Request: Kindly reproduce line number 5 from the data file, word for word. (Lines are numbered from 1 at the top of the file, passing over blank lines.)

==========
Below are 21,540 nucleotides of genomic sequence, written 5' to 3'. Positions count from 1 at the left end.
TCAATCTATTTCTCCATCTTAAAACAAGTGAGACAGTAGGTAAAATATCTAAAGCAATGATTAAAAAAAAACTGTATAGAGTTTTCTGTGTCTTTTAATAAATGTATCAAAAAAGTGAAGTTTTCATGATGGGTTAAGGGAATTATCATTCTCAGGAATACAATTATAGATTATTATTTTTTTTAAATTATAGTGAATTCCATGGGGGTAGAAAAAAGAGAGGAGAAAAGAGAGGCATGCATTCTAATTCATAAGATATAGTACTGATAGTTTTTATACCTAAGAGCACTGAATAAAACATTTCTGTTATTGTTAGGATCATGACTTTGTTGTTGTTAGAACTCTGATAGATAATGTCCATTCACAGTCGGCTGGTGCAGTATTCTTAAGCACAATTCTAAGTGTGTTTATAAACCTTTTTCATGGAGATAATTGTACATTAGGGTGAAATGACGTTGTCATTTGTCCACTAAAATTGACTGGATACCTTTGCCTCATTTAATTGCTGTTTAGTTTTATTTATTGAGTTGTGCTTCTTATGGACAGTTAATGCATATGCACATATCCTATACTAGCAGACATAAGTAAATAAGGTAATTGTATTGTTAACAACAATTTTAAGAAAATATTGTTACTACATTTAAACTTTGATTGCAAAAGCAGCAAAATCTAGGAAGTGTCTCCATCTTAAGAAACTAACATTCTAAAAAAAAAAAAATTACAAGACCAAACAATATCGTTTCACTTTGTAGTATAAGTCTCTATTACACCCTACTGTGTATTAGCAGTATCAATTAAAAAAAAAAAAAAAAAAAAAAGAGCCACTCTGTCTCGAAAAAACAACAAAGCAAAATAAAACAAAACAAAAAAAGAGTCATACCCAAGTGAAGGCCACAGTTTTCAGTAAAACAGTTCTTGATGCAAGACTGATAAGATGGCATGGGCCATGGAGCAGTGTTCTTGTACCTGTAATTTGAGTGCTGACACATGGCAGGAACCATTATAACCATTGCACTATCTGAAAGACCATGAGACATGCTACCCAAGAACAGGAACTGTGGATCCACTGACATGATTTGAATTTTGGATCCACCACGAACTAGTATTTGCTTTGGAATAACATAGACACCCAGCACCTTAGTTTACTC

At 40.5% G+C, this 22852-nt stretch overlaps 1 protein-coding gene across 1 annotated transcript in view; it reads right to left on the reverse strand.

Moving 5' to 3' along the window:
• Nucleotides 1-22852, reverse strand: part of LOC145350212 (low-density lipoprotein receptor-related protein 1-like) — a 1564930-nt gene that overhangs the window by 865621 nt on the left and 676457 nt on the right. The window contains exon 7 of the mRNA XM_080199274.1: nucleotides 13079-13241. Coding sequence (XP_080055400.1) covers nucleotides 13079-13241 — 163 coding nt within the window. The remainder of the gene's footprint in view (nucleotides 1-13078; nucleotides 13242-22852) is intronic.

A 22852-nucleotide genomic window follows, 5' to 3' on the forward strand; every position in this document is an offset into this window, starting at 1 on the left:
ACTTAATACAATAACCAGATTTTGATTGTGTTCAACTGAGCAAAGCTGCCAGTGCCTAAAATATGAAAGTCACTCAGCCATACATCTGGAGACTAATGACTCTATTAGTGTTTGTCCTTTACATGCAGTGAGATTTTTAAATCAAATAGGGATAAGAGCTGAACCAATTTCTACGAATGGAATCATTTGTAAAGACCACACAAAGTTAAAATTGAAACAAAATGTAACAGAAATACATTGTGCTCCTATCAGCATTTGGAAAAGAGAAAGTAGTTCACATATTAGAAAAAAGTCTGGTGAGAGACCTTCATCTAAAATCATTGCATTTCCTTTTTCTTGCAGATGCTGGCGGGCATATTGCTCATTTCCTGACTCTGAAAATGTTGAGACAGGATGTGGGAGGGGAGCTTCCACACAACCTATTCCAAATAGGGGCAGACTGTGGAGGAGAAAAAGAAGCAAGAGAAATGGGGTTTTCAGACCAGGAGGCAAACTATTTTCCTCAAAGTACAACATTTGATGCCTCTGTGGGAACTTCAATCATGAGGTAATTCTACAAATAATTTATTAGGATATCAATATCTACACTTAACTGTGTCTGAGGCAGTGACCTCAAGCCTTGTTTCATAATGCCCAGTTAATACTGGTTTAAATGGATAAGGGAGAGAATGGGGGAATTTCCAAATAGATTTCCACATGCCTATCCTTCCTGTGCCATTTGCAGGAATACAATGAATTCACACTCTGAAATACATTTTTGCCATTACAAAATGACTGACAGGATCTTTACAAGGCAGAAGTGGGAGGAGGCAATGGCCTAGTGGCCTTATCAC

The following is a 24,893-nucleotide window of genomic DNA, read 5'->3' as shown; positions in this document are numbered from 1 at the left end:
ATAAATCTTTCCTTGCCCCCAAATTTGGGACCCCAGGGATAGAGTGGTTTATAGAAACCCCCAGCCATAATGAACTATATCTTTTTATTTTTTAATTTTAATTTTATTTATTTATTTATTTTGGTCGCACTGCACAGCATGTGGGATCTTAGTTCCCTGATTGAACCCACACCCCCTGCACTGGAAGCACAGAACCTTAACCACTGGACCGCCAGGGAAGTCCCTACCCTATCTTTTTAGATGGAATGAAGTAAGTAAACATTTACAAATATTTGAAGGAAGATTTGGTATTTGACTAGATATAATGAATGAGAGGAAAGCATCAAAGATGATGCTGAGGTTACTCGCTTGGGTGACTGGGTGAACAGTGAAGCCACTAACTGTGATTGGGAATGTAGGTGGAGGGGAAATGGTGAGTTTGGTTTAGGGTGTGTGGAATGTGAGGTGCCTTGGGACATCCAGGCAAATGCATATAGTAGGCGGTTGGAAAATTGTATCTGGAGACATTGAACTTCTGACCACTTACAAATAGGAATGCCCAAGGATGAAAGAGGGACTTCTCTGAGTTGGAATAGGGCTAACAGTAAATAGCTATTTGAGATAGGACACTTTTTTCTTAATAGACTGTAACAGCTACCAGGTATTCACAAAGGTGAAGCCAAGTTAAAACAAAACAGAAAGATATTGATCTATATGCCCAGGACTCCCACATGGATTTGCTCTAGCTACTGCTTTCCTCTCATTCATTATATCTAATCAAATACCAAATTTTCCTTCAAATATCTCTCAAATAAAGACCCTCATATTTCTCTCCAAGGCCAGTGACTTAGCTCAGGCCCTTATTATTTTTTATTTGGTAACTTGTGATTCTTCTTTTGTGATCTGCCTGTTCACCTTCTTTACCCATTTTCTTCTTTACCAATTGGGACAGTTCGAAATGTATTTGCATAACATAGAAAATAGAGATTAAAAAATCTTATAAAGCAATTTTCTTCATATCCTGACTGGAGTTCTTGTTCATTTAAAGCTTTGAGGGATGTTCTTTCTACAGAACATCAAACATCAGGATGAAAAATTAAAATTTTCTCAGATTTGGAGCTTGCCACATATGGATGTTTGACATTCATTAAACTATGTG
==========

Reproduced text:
• Nucleotides 1-22852, reverse strand: part of LOC145350212 (low-density lipoprotein receptor-related protein 1-like) — a 1564930-nt gene that overhangs the window by 865621 nt on the left and 676457 nt on the right. The window contains exon 7 of the mRNA XM_080199274.1: nucleotides 13079-13241. Coding sequence (XP_080055400.1) covers nucleotides 13079-13241 — 163 coding nt within the window. The remainder of the gene's footprint in view (nucleotides 1-13078; nucleotides 13242-22852) is intronic.